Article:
Wednesday, October 29, 2008
How will undecided voters break, and will racial attitudes color their votes?
We've seen an enormous amount of speculation but little evidence based on data, so let's try to tip the balance back to empirical evidence.
Thanks to the Diageo/Hotline tracking poll data, we can model individual vote choice and see what we would expect of undecided voters.
During October 3-11 our colleagues at the Diageo/Hotline poll included a racial attitude question we had previously used in the Big Ten Battleground survey in September and which NBC/Wall Street Journal used in January. That question was shown in both the earlier polls to have a statistically significant effect on vote choice, even after controlling for other political attitudes and demographics.
The question text is: "I'd like you to tell me whether you strongly agree, somewhat agree, somewhat disagree or strongly disagree with the following statement. ... African Americans often use race as an excuse to justify wrongdoing"
58% of the total sample, and 61% of whites agree either strongly or somewhat. (For comparison, 56% of hispanics and 40% of African Americans agree strongly or somewhat.)
I model the vote choice for those who expressed a preference with a model using a variety of attitudes and demographics, including favorability to Obama and McCain, party id, marital status, kids at home, education, race, age, sex, church attendance, region and urban, suburban or rural residence. Then I added the racial attitude responses from the "black excuse" question. To check against people hiding their feelings by refusing to answer the "black excuse" question I also included a variable to capture the effect of refusal to answer.
This model produces a predicted probability of voting for McCain or Obama, including predicted probabilities for those who had said they were undecided or who refused to respond to the vote question. From this we can estimate the likely vote of undecided, and compare the estimates to the responses of those who gave a vote preference in the survey.
Bottom line: Undecided and refuse to say voters are estimated to break 50% for McCain and 50% for Obama. As even as it gets. There is no evidence here of a large bias towards McCain that is hidden within the undecided respondents.
Nor is there evidence of a pronounced racial bias among these undecided voters as compared to the public at large. Among the undecided 27% strongly agree and 32% somewhat agree on the "black excuse" item. For the public as a whole 26% and 32% give the corresponding responses.
The model does a good job predicting survey response as well. 97% of both Democratic and Republican voters are predicted by the model to vote that way. For those who say they only "lean" towards one party or the other, 77% of Democratic leaners and 80% of Republican leaners are predicted to vote as they lean. The symmetry of results here suggests that there is not a visible bias in the model estimates for either party or for intensity of preference.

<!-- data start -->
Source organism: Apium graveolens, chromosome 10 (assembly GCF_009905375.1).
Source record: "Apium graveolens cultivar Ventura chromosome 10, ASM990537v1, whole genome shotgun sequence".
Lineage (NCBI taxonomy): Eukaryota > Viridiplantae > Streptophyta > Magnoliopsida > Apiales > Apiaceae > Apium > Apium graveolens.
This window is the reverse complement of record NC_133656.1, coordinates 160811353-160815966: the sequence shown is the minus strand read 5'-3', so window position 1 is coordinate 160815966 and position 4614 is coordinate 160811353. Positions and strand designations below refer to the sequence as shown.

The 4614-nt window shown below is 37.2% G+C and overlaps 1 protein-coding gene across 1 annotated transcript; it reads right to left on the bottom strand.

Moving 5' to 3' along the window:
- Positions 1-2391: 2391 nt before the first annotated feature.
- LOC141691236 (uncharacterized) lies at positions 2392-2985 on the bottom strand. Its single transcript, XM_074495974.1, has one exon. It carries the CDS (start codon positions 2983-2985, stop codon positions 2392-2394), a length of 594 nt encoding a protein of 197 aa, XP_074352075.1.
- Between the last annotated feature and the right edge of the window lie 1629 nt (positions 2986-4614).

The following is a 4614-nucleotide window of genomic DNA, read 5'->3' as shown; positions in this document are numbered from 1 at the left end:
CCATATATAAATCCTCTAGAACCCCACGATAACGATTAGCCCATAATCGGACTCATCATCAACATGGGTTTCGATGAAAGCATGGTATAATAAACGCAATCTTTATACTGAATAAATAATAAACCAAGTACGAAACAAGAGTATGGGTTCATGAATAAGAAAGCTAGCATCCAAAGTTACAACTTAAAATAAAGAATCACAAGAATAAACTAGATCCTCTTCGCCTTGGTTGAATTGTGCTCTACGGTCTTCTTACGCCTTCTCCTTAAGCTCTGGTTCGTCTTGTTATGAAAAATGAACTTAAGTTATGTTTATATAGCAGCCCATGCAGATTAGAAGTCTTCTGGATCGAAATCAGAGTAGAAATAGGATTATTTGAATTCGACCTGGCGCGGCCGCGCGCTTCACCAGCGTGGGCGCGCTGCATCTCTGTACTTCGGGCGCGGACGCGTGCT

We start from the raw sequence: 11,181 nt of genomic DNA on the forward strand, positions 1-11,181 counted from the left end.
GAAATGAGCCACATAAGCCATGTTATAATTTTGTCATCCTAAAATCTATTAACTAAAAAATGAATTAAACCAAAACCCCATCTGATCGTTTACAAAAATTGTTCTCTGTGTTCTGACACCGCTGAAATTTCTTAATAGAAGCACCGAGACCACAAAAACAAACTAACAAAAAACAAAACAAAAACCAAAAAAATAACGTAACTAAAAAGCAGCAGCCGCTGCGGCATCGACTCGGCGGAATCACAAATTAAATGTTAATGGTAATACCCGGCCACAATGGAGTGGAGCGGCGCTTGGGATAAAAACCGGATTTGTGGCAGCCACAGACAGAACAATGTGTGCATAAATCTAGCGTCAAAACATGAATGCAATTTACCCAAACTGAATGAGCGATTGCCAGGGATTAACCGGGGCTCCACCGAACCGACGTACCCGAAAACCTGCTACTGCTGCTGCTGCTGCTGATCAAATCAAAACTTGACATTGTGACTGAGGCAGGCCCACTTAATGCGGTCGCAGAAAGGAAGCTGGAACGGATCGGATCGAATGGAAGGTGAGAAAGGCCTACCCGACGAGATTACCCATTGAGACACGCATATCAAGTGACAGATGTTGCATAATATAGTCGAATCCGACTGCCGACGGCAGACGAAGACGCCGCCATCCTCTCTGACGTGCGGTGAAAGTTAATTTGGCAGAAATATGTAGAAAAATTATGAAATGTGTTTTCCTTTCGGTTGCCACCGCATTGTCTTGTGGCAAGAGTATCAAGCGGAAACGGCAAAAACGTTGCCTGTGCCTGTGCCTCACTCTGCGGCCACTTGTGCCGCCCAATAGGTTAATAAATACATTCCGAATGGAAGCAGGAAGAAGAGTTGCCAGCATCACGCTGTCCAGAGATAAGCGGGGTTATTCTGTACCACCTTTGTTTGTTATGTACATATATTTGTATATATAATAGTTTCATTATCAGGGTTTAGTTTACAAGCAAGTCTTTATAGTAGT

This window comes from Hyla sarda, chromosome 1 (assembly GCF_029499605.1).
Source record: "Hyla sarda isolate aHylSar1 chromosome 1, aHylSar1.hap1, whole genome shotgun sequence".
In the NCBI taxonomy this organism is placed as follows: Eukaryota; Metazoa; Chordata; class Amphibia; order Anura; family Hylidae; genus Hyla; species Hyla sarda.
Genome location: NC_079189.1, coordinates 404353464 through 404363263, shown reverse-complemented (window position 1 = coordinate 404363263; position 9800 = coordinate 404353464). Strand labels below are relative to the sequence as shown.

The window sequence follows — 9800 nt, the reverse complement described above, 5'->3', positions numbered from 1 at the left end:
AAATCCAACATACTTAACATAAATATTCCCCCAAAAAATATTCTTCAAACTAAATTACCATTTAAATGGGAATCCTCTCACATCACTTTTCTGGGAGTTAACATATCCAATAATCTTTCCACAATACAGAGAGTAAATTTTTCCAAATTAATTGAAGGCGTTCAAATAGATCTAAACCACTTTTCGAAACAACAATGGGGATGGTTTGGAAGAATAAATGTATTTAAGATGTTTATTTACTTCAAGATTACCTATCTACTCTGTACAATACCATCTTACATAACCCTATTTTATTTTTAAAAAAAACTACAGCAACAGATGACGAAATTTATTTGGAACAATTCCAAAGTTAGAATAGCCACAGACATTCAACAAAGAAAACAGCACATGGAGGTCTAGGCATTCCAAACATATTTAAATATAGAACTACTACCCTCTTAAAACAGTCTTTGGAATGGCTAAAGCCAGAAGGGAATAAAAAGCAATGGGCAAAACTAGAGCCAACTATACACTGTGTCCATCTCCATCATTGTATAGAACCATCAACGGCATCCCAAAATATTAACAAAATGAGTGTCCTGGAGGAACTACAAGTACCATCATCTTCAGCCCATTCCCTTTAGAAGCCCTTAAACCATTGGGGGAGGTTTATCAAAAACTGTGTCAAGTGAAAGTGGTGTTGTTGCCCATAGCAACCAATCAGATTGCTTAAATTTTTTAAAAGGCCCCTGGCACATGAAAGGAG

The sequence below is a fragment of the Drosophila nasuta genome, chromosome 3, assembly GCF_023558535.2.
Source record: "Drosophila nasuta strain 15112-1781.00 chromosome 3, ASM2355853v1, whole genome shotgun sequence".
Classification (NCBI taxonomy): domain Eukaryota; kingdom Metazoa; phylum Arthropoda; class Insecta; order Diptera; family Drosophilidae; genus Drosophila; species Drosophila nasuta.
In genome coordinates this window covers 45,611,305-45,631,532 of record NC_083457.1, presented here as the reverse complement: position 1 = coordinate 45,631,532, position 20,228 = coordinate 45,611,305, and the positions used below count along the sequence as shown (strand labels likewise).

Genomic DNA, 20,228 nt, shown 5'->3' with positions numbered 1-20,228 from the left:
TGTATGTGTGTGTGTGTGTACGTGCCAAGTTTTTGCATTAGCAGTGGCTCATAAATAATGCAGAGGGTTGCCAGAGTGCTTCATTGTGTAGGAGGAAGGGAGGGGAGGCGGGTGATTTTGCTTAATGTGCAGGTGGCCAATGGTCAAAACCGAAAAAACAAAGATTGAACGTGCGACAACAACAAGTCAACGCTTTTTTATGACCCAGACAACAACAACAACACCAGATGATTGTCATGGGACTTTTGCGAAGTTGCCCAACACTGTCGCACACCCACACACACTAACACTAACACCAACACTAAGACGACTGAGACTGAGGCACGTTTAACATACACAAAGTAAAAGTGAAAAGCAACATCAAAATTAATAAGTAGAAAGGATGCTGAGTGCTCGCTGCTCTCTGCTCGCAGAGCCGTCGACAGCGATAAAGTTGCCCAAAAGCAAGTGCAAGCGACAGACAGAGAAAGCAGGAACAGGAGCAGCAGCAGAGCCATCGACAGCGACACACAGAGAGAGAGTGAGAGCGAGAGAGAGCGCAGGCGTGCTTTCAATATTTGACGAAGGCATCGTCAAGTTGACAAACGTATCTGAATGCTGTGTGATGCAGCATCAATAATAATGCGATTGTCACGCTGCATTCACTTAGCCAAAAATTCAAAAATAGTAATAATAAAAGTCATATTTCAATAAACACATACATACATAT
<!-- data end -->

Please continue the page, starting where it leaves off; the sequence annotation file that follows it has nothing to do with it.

Finally, what happens if we ignore racial attitude and predict vote among the undecided without it? The split is 52% Obama to 48% McCain. So at most the impact of incorporating racial attitude in the model is a rise of 2% for McCain among undecided. Given the sample sizes involved, that is well within the margin of error. And if we take out candidate favorability from the model we get estimates of 52-48 without racial attitude and 53-47 with racial attitude.
So what can we conclude? There is no evidence of a hidden support for McCain among undecided voters. They split more evenly than does the "decided" pool of respondents, who split 54-46 in this sample (Oct 3-11) but that's well within normal expectations and is a modest difference in any case.
Second, the role of racial attitude is important at the individual level, but the aggregate consequence is extremely modest. Some are moved away from Obama yet others are moved towards him. And among the undecided, the distribution of opinion on this measure of racial attitude is virtually identical to that in the population.
In a year of endless discussion about racial effects there has been far more speculation and far less data analysis than is good for us. Let's put our data on the table before continuing to opine about this subject.
Cross Posted at Pollster.com
Friday, October 17, 2008
(Click chart to see full size)
It takes 270 to win this game. McCain is behind in national polls, down 7.5 in our Pollster.com Trend Estimate. But as you know, this is a game won in the states. So what does it now take for McCain to eek out a 270-268 electoral vote win?